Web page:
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Showing content with the highest reputation on 02/01/22 in all areas

  1. Happy New Year everyone! I’ve written off January to clear & tidy the basement and office all of which look like a demolition sites. (see pics) Having applied this treatment to my newly spotless workshop (see other pic!) I’m cracking on with building the 10 Heljan MPD depots for the fiddle yard. Going to super detail these, how I’m not sure at the moment. However the fiddle/marshalling yard will have working ground signals on all 35 roads, (inc dead end siding) 5 of the working 1m high lighting gantries I’ve mentioned, various foot gantries for the staff, dummy point motors, about a ton of ballast (god I hate ballasting), walkways, portacabins, offices, concrete trunking and more signals. This will be the fictitious area of the layout and not to be confused with a slice of Healey Mills to the east of it. I really enjoyed watching the long MGR’s pulling into the yard whilst another one next to it started to slowly trundle away. I’m even mulling over adding a new section going forward with 3 giant cooling towers (these would have to be at least 3 metres high) and a working MGR unloading facility. To make room for this I’d have to use the idea of building onto trolleys which roll up to the side of the layout. Couple of years away this to be honest .. Anyway the copper & brass has arrived for the lighting gantries so best get cracking with the blow torch
    33 points
  2. A visit to the Yorkshire Dales Railway (now the Embsay and Bolton Abbey Steam Railway) at Embsay in April 1990 this morning. The photos show some infrastructure and stock, nothing was running that day. I'd been to the funeral of a relative and had called in on the way back to Northumberland to have a quick look round. Embsay 11th April 90 C14289 Embsay 11th April 90 C14291 Embsay 11th April 90 C14292 Embsay 11th April 90 C14293 Embsay Hunslet 11th April 90 C14298 Embsay Hunslet Wheldale 11th April 90 C14286 Embsay MD&HB No 36 11th April 90 C14300 David
    28 points
  3. And here's Launceston Castle coming through the down platform at Stoke C. I quite like this angle looking across the station. John C.
    25 points
  4. 6697 heading West. A loco from the Welsh valleys pulling at least a couple of grain wagons from Scotland into the West Country......
    25 points
  5. As mentioned a while back my north to west train is about to take a rest for a while to free up a storage loop for the Wolverhampton train with its refurbed restaurant car. Here are a couple of shots of it heading west to north behind a Star...... ... and another pair of it returning towards Plymouth the following day with Launceston Castle in charge. Those Stanier coaches were unlikely to have been seen on such a train pre-war, I know. Probably even less likely to be seen coupled to a GWR carriage still in the 1928-34 livery, but the Hornby Staniers are nice models and I like to give them an outing occasionally in place of the Bachmann period 1 vehicles. (I guess some ancient LNWR vehicles would be even nearer the mark?) John C.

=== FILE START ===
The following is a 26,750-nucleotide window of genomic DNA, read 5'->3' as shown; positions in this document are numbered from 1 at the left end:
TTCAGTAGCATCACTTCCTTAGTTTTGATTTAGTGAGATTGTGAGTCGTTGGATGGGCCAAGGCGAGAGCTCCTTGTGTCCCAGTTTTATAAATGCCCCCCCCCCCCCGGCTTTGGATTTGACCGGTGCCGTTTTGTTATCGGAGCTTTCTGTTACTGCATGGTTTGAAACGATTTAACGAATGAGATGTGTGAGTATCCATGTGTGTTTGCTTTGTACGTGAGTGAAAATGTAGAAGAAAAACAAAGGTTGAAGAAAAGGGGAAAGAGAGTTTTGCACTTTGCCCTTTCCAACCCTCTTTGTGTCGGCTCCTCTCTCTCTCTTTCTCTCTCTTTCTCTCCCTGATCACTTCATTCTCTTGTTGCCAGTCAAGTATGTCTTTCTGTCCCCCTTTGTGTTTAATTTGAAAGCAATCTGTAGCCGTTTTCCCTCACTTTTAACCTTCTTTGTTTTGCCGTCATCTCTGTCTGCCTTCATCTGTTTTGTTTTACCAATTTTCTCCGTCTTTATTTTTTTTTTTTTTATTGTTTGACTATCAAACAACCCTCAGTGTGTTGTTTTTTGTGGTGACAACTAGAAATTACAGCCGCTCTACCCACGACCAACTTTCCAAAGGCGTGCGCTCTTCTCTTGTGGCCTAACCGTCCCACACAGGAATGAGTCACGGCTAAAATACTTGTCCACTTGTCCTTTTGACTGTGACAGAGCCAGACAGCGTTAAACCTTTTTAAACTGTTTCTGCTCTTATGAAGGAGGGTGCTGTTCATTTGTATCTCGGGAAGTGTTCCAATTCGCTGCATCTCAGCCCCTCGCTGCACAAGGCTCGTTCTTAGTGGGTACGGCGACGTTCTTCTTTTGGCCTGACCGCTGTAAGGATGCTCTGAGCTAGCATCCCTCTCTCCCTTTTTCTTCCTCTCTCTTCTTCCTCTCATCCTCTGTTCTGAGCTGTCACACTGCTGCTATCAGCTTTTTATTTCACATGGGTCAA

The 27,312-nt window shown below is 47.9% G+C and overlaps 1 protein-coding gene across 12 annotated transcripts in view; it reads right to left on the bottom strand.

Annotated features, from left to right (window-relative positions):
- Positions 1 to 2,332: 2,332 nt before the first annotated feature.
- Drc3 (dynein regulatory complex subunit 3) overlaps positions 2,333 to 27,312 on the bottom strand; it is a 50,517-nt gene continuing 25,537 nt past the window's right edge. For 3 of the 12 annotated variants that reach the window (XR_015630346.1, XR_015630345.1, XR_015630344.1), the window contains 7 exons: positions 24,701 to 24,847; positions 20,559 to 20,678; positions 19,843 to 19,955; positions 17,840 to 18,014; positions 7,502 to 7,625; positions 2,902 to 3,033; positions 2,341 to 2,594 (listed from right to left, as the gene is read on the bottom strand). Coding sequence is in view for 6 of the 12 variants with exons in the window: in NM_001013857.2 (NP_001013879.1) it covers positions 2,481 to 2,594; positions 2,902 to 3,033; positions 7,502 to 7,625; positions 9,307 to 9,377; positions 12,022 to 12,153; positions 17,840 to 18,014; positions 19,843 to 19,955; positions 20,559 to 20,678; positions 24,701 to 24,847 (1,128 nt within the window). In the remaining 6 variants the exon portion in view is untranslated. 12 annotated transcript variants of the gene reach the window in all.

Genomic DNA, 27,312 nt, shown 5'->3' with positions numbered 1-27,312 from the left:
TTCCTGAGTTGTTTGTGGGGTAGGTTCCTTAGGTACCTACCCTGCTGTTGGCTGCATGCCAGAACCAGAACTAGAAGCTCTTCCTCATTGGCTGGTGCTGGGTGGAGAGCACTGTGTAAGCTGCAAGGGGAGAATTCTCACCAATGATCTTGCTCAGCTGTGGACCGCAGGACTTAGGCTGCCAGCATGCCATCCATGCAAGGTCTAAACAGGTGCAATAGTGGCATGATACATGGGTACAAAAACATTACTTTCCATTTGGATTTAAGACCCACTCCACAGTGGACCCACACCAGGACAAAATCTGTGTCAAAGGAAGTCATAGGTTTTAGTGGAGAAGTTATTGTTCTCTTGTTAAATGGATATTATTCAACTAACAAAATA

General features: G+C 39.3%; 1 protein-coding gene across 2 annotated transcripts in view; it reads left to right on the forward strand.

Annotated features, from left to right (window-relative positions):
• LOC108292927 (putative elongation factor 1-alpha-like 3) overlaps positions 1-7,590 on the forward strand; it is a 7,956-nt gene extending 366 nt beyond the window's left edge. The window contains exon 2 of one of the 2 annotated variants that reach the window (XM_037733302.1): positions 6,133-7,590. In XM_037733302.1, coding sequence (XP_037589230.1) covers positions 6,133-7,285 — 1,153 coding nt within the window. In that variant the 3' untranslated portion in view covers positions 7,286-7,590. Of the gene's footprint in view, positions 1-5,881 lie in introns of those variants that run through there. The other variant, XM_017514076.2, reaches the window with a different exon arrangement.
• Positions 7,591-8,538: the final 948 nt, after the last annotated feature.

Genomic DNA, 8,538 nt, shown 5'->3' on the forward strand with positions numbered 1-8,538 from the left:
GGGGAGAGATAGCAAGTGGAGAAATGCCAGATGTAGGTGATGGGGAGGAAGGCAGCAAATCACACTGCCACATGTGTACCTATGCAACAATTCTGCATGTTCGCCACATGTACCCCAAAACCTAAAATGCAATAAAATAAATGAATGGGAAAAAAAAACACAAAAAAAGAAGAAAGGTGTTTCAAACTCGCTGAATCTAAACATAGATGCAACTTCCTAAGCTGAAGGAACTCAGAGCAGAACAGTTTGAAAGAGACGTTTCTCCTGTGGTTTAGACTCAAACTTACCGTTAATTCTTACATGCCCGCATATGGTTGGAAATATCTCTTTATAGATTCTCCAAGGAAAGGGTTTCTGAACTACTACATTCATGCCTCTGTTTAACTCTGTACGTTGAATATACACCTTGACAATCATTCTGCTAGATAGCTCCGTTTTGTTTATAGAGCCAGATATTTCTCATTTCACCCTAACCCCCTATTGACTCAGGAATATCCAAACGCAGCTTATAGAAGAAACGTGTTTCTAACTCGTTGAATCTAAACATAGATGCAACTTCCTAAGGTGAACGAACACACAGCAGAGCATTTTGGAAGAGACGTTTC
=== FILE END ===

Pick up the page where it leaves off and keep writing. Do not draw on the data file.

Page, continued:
24 points
  6. April 1993 at Lucker in Northumberland now. The photos were taken from the overbridge to the north of the site of Lucker station. RMWeb had a glitch when I uploaded the images so they are not in quite right order. Lucker 37689 and ano down April 93 J13782 Lucker 56095 up April 93 J13833 Lucker Class 47 down freight 7th April 93 C18408 Lucker DVT up 7th April 93 C18410 Lucker Class 90 down Kings X to Edinburgh April 93 J13780 David
    23 points
  7. Work underway on the cattle dock. Gone for side conversion of the loading bay, I understand it was a local project....! Buffers moved back to give room for one cattle wagon only at a time. Concrete base added to form an area for run off for......well you can guess!!...into central drainage channel. Metal gate to be fitted where shown with a another gate & fence at top of ramp where the mock up had decided to lean over just as I took the picture. Existing fence will have additional bars to look like it has been strengthened. A bit of a hybrid really but it does give me reason to run cattle wagons into LM.